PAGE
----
Two Minnesota stories offer a glimpse at how the power of a single object can help heal wounds that still linger even 70 years after war's end.
KARE 11's Boyd Huppert has the story of Doug Rachac, 39, of Blaine, Minn., whose grandfather Sgt. Al Frank served in World War II. He never spoke much about the time he spent in service during the war, KARE reports. But he did share with his grandson a few of the mementos he brought home: a canteen, a knife, an Army-issued sewing kit – and a Japanese flag he had taken from a fallen Japanese soldier, which was a common practice.
Frank, before his death, had hinted to his grandson that he thought the flag ought to be returned. So Rachac, after some Internet-sleuthing and with some help from Japanese-speaking co-workers, eventually found the Japanese soldier's family, and the flag was returned Saturday (KARE slideshow). "It's been a part of our family history for almost 70 years now," Rachac told KARE 11, "but it's not ours. It doesn't belong to us."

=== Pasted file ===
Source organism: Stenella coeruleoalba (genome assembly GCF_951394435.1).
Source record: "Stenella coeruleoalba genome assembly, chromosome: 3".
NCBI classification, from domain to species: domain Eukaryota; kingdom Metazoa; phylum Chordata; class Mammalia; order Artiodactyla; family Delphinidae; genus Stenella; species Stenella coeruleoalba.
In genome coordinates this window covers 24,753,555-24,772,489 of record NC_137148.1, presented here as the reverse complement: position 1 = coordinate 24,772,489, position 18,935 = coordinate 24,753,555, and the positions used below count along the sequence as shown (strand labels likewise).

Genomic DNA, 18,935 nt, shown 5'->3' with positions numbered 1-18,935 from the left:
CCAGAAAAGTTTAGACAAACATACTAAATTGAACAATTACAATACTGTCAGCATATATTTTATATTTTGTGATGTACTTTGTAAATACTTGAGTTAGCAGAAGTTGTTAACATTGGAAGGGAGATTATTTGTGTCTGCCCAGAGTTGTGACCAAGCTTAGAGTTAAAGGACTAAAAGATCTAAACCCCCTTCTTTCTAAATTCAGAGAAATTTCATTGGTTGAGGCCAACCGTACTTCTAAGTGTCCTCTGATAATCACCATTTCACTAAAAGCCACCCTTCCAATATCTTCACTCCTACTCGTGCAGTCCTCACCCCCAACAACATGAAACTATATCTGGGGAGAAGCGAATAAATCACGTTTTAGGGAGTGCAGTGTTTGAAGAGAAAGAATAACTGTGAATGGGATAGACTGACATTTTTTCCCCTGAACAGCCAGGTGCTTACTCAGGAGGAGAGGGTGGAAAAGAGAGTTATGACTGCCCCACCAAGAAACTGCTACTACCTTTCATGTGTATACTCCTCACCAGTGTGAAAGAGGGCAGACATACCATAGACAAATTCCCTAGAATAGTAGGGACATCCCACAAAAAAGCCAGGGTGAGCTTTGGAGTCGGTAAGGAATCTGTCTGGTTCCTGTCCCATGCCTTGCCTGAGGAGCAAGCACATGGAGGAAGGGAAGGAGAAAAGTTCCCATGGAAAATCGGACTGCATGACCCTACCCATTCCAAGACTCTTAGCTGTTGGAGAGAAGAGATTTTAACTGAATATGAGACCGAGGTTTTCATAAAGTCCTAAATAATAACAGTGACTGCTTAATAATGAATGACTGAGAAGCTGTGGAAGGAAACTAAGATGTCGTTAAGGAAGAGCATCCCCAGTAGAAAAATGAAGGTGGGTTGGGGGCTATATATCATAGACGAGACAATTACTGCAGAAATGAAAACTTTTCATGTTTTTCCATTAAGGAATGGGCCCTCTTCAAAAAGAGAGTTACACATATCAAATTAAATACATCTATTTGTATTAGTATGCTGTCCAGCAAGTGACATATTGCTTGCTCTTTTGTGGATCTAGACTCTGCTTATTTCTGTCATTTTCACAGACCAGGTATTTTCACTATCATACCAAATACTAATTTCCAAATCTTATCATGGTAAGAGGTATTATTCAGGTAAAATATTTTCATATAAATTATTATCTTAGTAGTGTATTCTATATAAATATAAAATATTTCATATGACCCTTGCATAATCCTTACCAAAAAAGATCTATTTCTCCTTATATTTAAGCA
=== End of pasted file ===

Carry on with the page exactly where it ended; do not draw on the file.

The Duluth News Tribune has the story of Constance Cowan, 87, of Duluth, and who recently received a dog tag that had belonged to her brother, Jimmy. He had been a prisoner of war during World War II and died in the Philippines, and the tag surfaced decades after the war on the island of Corregidor.
The News Tribune tells the story of the tag's long, unlikely route to Cowan in Duluth. The story's key figures are Steve and Marcia Kwiecinski, the only Americans living today on Corregidor, the newspaper reports. Cowan was a bit overwhelmed. “It takes time. Here’s a dog tag he actually touched. I never dreamed something like this could happen," she told the newspaper.